Oct 25

Agnostic Approach to Legal Information Management

By Michael Feit | Feit Consulting

"Doubt is the key to knowledge." Persian Proverb

Law firm overhead expenses outpaced revenue in 2019 and are forecast to continue to do so in 2020, but investments are not being made across all business functions of the firm. Instead, law firms are mainly investing in associate pay and decreasing spend on library overhead expenses. It’s vital to think critically now more than ever.

When it comes to managing legal information resources for law firms, often hundreds of thousands or even millions of dollars are at stake. With multitudes of hybrid methods to deliver legal information today, it has become business-critical to examine the status quo in an agnostic fashion. With so much money involved, all firms should review their current choices with an open mind and determine if more profitable options might exist.

An agnostic, when not applied to religion, believes a neutral and factual approach is the right method for obtaining the truth. Additional effort is required to find the answer(s) or solidify the one(s) that we have.

For example, eliminating either Westlaw or Lexis is a difficult decision, yet >55% of large law firms have done so at some point in the last three years. What about Bloomberg? These questions should be examined at least every three years. What was right 2 or 3 years ago might not be correct today.

Law libraries running well can yield a large return on investment that often goes unnoticed. It is important to understand what the library is doing right and what changes, if any, should a firm make to improve knowledge management and the delivery of legal information resources. There is no 'right answer'; nothing is cookie-cutter. All firms are unique in culture and legal information needs are always evolving. All of this should be considered, carefully and agnostically to optimize output and profitability.

The agnostic approach begins with questioning every past decision - taking nothing for granted. Don't accept answers like "because that's the way we've always done it" or "everybody is doing it that way" as a valid reason to do anything without further research.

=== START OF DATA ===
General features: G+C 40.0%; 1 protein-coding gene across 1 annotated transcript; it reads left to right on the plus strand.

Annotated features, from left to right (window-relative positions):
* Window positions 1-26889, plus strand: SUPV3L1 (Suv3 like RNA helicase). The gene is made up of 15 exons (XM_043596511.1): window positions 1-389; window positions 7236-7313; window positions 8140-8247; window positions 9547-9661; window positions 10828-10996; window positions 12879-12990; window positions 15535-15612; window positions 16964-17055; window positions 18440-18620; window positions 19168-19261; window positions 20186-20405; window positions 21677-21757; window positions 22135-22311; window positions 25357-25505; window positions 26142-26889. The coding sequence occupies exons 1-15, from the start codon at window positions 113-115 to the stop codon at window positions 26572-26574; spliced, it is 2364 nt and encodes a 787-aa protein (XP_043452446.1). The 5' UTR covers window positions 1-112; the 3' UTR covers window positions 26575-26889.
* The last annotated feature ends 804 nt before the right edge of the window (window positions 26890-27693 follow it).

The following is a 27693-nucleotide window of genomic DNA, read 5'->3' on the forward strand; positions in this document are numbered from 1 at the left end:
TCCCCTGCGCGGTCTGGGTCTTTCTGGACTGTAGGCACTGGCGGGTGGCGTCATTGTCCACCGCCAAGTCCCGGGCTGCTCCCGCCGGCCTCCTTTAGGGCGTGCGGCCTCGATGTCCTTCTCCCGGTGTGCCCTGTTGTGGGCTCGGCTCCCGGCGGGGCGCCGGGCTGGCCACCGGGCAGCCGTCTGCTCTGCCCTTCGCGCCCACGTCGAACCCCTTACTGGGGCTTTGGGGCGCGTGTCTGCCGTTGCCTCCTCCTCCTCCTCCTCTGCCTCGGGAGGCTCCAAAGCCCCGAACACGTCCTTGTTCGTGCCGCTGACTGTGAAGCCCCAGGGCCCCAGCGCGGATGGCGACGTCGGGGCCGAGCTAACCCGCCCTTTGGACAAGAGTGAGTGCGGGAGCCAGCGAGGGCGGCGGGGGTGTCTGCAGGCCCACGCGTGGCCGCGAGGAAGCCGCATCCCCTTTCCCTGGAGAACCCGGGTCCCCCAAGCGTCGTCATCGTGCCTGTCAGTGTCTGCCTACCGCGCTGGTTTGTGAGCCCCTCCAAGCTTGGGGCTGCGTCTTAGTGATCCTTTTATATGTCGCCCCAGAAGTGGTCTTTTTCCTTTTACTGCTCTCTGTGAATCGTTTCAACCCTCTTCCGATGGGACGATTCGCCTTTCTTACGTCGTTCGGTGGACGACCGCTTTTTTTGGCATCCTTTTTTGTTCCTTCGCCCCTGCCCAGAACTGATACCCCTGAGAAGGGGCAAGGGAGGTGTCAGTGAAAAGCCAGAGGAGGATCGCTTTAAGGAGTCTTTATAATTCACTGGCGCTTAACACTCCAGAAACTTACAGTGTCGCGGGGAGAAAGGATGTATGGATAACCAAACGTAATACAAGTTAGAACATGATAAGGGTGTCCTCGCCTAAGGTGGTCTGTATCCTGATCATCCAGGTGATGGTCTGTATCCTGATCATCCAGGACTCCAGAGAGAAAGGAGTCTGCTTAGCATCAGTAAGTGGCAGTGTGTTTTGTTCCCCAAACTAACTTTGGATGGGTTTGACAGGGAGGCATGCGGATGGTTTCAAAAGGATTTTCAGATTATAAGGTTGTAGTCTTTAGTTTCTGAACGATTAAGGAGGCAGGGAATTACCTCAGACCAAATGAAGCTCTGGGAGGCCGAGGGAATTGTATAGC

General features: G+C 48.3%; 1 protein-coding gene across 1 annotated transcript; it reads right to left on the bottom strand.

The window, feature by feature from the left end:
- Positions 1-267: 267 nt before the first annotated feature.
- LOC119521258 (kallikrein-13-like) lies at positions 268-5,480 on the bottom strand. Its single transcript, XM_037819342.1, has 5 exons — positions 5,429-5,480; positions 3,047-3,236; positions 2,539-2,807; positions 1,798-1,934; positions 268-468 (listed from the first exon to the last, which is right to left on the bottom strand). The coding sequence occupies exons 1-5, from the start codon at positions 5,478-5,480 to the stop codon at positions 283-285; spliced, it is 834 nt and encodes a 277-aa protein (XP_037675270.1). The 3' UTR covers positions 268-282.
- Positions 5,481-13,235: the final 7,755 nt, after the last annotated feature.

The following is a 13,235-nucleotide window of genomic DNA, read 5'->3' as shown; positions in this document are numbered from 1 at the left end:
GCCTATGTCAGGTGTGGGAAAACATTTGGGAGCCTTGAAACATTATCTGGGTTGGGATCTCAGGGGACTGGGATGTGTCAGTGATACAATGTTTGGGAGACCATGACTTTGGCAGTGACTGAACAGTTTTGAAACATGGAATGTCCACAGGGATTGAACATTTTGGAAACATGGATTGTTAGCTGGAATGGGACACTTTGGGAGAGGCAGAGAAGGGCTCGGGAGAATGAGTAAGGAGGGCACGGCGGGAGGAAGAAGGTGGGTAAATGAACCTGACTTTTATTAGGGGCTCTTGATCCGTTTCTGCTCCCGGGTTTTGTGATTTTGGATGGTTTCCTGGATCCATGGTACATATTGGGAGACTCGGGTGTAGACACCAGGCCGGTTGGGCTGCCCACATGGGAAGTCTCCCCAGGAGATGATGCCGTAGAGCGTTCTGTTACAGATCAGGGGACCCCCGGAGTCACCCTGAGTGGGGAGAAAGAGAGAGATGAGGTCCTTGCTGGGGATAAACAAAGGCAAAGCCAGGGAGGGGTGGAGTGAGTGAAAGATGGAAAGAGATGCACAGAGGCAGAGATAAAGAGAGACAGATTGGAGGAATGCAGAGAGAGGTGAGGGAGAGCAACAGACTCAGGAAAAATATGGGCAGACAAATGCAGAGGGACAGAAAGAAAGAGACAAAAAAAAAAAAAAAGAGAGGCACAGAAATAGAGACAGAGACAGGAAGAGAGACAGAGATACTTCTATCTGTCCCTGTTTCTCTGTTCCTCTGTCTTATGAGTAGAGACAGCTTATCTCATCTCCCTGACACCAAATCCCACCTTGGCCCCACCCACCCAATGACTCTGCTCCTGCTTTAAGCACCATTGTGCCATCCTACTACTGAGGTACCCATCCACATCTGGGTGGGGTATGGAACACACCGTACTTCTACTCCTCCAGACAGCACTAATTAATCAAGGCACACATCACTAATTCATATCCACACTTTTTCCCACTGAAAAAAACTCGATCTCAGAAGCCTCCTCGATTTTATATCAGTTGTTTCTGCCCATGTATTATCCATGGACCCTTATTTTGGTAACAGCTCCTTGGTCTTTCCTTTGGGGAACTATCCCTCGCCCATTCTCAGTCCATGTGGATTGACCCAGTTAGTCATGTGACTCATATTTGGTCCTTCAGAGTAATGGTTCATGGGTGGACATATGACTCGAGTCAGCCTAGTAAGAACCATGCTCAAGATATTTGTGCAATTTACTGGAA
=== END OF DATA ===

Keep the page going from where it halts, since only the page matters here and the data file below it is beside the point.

When we look at a situation from every angle, with thought and imagination, the more holistic the view becomes. It's important that we recognize and are aware of our biases and work to maintain a neutral approach. This means we must clear our minds and start with a fresh perspective. Some ways to take an agnostic approach:

  • Don't let partners and vendors dictate your business decisions and processes by looking only at one resource for information.
  • Be in control of your expertise, strategy and business decisions. Perform due diligence and investigate the market.
  • Take a partner and vendor-neutral approach during due diligence; this will empower you to be ideally informed.
  • Informed decisions lead to better decisions and better business results.
  • Better business results make you more valuable to the organization.

Law firms like any business must exist in a constant state of agnostic re-evaluation in order to keep up with the rapidly changing world.

Oct 25

Collection Re-balancing Part I: Facilitating the Move from Print to Digital in Law Firm Libraries and Information Services

By Becky Bowman and Stuart Zimmerman | Feit Consulting

Introduction

The competitive need for digitization has intensified across all industries—and this need is not sparing the legal industry.  If it’s any solace, it is not just law firms that are feeling the pressure of change.

In this two-part series, we outline the primary points to consider when rebalancing the print/digital ratio of a law firm library collection, along with an approach to analyzing current print spend to identify titles with the highest potential for cancellation.

Reasons for reducing print

  • Reduce library footprint – Print libraries require lots of space which is expensive in law firms.
  • Eliminate duplication – Online services, especially from the big four legal vendors, typically include the same or comparable information online as in their print publications.
  • Reduce environmental impact – The production and shipment of print products increases firms’ carbon footprints.
  • Serve users in multiple locations - Multiple print copies are expensive; online easier to share/scale across large operations.
  • Reduce upkeep costs – Print requires upkeep including ordering, receiving, processing and maintenance.
  • Increase efficiency - Digital resources offer search and collaboration features that can improve research and project efficiency.

Challenges in reducing print

  • Attorney preference/resistance to change - Attorneys are famously change-averse, especially if they see change as an imposition with no benefit to them.